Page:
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mnewbery

Klyde Morris 3040 What have you done for me lately

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I've always though that when a company says it's employees are "our greatest asset", the company actually hates and despises it's employees more than anything... 

 

 

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This is the difference between BS and lies. Pay attention @fly_tornado because I'm talking about you. When "management" tells the workers BS, there is [B]no relationship[/B] between what they say and what they do, or the truth. The BS doesn't defend or predict future actions nor does it have a relationship to any agreed facts. A lie is when someone says something which is proven to have been known as incorrect, in relation to agreed facts. When I hear "people are our most important asset" I hear BS. When that information is attached to actions like "people are our biggest asset which is why we (insert action here)" its probably not BS but also not a good seam to mine for humor.

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Way back when I worked for Telecom Aust, they had that motto. As they madly "resource rebalanced". 

 

(That means getting rid of as much of that greatest asset as they can)

 

 

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About the same time Telecom became Telstra I watched some of those still employed drop dead from heart attacks. In one case, the day before he was due to retire. Let's have some more aviation humour?

 

 

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I've always though that when a company says it's employees are "our greatest asset", the company actually hates and despises it's employees more than anything... 

 

The hard part with having an accountant for a missus is she's always banging on about "Everything being an Asset or a Liability". Technically, employees are assets - though they are viewed by the vast majority of large companies as liabilities. The worst part is when you have worked for a company that was - and I'm being honest here - a truly fantastic place to work, and one of the best in the industry in which to work, then seeing the damage a change in management and managerial culture can do to employees morale and the businesses bottom line. ?

 

 

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 When a newly installed CEO sacks a lot of the workers they call indispensable assets, the SHARE prices rise.  That doesn't compute if they are assets.  When the company expands the new hires cost more as they need training and have to be carefully selected. The "liability" comes with accumulated  sick and Long service entitlements, but that is a known expense if you have been doing the calcs accurately. Going broke (on purpose) gets rid of that , but being old fashioned .. I regard that as theft.. Worn out plant is a liability IF you want an example as is lack of research expenditure/investment. Any IDIOT can sack people and change Logo's. and scare everyone about being there next Monday. All that does is make everybody think of working somewhere else.. Nev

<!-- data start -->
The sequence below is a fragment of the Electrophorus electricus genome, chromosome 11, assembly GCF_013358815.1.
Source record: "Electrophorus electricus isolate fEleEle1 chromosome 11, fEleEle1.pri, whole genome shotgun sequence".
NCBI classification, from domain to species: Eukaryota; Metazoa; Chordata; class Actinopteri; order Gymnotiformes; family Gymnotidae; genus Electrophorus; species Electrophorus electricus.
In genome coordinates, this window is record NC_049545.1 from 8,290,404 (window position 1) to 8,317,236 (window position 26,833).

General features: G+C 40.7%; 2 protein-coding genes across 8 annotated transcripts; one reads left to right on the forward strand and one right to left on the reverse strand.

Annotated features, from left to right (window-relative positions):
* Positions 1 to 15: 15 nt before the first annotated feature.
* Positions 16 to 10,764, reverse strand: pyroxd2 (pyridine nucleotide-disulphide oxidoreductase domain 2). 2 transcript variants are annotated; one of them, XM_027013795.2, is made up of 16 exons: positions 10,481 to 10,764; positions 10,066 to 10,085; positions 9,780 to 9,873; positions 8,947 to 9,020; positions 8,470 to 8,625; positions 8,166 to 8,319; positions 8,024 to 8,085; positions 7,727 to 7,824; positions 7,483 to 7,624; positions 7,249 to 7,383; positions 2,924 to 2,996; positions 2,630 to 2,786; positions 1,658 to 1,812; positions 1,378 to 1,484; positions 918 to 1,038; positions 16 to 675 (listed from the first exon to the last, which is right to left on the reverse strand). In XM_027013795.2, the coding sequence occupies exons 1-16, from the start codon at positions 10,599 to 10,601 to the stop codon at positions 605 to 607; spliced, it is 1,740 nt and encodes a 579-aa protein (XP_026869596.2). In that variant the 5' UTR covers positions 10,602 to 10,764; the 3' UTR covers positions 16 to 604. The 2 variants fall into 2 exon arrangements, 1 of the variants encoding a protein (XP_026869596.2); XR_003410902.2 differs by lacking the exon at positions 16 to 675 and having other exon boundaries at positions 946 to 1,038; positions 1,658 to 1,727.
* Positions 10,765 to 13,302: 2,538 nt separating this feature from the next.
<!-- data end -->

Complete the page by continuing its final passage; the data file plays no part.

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Technically, employees are assets

 

SOME employees are assets, many are liabilities, telling the difference as an employer may be difficult and liabilities can be costly to get rid of.

 

I have seen positive changes when some liabilities depart the company, morale and production improve, then when their new job doesn't work out (I wonder why), the company for some reason (usually to make up contractually obligated numbers) both morale and production decrease.

 

 When a newly installed CEO sacks a lot of the workers they call indispensable assets, the SHARE prices rise.  That doesn't compute if they are assets.  When the company expands the new hires cost more as they need training and have to be carefully selected. The "liability" comes with accumulated  sick and Long service entitlements, but that is a known expense if you have been doing the calcs accurately. Going broke (on purpose) gets rid of that , but being old fashioned .. I regard that as theft.. Worn out plant is a liability IF you want an example as is lack of research expenditure/investment. Any IDIOT can sack people and change Logo's. and scare everyone about being there next Monday. All that does is make everybody think of working somewhere else.. Nev

 

I can see how the process may be beneficial to the company. I have seen several times where companies grow and increase the number employees excessively (often middle management) and then stagnate, and it takes such an approach as you mention to clear some deadwood, but inevitably the cycle repeats.

 

There is a book about Boeing that describes this in detail since around the 1930's, but surprisingly they never seem aware of it happening.

 

 

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I should add that researchers have also found that the Pareto distribution also applies in this case. Meaning that about 80% of the work is done by about 20% of the employees.

 

 

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